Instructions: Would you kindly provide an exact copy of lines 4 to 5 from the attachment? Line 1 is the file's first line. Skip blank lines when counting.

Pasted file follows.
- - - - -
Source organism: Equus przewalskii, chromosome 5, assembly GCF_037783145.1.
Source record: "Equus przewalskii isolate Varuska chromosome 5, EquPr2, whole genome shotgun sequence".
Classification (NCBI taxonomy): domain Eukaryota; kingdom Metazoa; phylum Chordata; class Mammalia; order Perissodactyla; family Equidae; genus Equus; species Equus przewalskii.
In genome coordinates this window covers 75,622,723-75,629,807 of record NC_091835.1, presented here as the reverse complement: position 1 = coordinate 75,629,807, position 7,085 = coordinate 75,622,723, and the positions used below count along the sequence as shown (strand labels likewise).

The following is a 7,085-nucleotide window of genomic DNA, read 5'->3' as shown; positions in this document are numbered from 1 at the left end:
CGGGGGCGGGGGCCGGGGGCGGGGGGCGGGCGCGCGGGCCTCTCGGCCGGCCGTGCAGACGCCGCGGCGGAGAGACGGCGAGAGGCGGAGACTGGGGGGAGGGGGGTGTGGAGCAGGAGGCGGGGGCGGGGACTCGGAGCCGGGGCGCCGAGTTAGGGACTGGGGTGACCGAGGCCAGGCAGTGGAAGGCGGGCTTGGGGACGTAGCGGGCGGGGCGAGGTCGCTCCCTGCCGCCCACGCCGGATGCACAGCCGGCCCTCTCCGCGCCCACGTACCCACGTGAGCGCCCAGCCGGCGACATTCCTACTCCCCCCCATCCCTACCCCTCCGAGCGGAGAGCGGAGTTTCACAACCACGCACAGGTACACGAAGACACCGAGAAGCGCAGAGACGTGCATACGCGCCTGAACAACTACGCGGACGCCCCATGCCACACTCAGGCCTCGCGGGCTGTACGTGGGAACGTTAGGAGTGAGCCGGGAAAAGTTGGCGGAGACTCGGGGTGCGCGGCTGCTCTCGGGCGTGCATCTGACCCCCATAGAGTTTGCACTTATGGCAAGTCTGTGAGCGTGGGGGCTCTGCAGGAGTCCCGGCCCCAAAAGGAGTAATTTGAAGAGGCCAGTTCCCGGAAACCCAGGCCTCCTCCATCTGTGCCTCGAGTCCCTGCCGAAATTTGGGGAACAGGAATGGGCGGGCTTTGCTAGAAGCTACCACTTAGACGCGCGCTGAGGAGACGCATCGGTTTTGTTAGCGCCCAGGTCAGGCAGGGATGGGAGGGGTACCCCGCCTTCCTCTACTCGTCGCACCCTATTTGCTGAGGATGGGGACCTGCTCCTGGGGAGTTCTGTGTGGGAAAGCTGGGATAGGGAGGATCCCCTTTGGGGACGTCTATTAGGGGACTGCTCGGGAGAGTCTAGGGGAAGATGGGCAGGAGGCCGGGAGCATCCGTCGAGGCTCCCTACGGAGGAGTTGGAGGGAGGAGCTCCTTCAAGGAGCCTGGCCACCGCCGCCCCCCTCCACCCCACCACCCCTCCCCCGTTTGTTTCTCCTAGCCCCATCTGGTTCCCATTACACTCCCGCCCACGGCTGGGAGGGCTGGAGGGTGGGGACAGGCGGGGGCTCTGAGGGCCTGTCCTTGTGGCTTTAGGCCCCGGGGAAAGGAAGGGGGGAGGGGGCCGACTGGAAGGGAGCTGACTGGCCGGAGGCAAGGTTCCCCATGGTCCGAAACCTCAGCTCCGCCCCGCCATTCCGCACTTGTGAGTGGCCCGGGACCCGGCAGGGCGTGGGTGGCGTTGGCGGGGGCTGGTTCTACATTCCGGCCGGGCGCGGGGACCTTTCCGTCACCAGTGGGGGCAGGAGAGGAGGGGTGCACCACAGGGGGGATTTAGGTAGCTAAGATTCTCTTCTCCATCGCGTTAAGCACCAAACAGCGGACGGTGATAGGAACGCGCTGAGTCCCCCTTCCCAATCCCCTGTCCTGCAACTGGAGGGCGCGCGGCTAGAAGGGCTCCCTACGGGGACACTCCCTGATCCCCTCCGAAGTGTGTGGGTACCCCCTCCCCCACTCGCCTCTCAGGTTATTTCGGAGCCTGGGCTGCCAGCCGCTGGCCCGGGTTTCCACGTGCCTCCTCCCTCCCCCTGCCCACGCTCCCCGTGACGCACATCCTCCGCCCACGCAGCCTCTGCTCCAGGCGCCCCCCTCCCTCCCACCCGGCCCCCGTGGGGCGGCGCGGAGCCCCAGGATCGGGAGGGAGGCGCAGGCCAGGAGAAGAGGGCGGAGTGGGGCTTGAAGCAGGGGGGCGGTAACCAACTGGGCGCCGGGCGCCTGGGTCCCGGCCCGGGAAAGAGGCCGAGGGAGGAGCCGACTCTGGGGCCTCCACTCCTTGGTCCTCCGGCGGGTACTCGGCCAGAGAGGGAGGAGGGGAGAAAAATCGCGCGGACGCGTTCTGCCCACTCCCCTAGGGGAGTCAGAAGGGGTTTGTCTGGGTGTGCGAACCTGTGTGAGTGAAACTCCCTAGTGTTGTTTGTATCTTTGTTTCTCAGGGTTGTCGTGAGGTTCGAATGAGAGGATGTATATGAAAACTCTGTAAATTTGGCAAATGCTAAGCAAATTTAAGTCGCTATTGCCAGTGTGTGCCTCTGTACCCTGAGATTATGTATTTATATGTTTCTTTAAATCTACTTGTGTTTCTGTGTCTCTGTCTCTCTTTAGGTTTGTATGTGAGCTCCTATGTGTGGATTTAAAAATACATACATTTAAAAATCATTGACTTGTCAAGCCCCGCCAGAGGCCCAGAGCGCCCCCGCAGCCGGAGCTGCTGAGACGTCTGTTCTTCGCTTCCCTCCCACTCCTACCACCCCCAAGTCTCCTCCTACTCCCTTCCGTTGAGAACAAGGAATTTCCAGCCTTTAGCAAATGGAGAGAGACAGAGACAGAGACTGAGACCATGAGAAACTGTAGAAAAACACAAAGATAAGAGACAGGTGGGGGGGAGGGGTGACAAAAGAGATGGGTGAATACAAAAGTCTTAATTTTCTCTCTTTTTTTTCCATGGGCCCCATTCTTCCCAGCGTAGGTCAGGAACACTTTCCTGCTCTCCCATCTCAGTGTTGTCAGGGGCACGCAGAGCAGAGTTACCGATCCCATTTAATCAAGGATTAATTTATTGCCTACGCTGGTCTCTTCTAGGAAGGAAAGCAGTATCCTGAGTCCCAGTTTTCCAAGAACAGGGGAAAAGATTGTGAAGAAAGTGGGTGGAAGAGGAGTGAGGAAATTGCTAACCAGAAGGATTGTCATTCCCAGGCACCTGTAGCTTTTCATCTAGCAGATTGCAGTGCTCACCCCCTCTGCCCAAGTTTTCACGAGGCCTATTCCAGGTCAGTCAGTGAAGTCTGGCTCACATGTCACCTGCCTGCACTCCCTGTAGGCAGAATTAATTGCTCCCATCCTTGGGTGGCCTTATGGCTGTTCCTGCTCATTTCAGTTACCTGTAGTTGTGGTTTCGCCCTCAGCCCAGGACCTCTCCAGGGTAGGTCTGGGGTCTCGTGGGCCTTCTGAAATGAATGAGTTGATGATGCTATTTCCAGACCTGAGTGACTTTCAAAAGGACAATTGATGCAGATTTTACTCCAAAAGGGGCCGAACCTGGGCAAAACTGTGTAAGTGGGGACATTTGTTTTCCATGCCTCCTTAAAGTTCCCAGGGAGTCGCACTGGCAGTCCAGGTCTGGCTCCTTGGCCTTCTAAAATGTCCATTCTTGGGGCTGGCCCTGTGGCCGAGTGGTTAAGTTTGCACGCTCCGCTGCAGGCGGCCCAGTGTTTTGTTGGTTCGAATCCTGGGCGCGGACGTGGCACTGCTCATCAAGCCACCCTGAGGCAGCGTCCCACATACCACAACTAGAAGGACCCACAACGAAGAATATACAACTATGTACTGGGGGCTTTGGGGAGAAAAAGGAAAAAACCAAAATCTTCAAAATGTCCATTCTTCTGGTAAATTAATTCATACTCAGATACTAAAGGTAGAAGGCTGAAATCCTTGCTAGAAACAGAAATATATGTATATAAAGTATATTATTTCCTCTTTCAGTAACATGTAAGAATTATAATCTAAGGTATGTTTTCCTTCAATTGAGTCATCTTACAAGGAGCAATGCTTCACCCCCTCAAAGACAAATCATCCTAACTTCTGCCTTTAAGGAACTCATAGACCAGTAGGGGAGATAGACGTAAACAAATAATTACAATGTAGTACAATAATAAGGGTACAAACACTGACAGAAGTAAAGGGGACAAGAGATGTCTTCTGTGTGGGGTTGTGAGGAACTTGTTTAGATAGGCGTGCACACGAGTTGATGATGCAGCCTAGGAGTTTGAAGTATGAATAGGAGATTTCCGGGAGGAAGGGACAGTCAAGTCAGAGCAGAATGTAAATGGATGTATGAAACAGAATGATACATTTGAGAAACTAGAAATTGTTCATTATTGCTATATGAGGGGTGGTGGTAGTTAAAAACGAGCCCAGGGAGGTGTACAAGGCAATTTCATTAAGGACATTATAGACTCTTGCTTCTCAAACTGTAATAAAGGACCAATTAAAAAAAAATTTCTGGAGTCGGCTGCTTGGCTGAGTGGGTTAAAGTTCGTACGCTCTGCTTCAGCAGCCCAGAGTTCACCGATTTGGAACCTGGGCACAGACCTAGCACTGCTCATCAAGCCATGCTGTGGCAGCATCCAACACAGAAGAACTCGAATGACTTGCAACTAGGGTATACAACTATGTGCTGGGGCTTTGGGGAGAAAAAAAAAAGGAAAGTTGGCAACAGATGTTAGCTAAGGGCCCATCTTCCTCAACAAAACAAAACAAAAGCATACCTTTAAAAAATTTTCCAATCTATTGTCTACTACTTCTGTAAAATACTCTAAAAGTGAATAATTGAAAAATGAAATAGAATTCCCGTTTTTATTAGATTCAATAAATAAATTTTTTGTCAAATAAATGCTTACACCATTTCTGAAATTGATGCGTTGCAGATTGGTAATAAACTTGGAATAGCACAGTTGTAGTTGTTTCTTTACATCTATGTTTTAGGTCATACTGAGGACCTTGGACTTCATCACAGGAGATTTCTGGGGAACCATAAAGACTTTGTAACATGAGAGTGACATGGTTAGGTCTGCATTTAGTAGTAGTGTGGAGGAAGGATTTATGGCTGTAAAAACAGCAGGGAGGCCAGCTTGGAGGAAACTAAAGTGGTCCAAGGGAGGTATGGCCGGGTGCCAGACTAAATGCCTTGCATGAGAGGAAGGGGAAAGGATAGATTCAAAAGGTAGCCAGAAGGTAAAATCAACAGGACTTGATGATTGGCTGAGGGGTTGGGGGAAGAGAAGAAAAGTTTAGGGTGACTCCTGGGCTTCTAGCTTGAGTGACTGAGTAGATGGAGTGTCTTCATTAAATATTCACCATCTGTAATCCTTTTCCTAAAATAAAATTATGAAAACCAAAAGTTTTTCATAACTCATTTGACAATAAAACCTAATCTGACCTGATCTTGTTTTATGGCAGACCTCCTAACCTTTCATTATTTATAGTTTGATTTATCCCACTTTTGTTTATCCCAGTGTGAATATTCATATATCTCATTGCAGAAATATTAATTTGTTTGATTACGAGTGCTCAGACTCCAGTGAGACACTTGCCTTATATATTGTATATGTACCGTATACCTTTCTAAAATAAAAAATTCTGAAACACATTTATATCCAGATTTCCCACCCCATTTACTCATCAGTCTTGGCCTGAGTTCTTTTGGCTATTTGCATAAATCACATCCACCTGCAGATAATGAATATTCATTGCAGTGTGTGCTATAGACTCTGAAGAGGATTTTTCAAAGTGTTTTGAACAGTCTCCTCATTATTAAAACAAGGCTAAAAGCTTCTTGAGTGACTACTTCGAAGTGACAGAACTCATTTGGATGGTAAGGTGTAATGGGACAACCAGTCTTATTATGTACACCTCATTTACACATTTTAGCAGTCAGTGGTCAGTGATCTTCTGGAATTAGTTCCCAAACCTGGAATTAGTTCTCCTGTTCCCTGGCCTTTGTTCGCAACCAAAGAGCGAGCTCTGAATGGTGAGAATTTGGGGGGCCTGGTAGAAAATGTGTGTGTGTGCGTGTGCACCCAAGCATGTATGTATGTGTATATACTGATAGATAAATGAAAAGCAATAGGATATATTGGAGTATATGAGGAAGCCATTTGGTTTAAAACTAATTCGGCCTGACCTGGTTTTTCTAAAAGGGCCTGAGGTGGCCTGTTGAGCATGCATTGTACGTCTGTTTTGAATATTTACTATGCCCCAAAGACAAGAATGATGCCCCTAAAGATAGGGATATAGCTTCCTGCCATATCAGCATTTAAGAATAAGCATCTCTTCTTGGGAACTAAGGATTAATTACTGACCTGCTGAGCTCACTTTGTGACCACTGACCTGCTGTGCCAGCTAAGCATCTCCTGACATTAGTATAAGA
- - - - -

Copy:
In genome coordinates this window covers 75,622,723-75,629,807 of record NC_091835.1, presented here as the reverse complement: position 1 = coordinate 75,629,807, position 7,085 = coordinate 75,622,723, and the positions used below count along the sequence as shown (strand labels likewise).

The following is a 7,085-nucleotide window of genomic DNA, read 5'->3' as shown; positions in this document are numbered from 1 at the left end: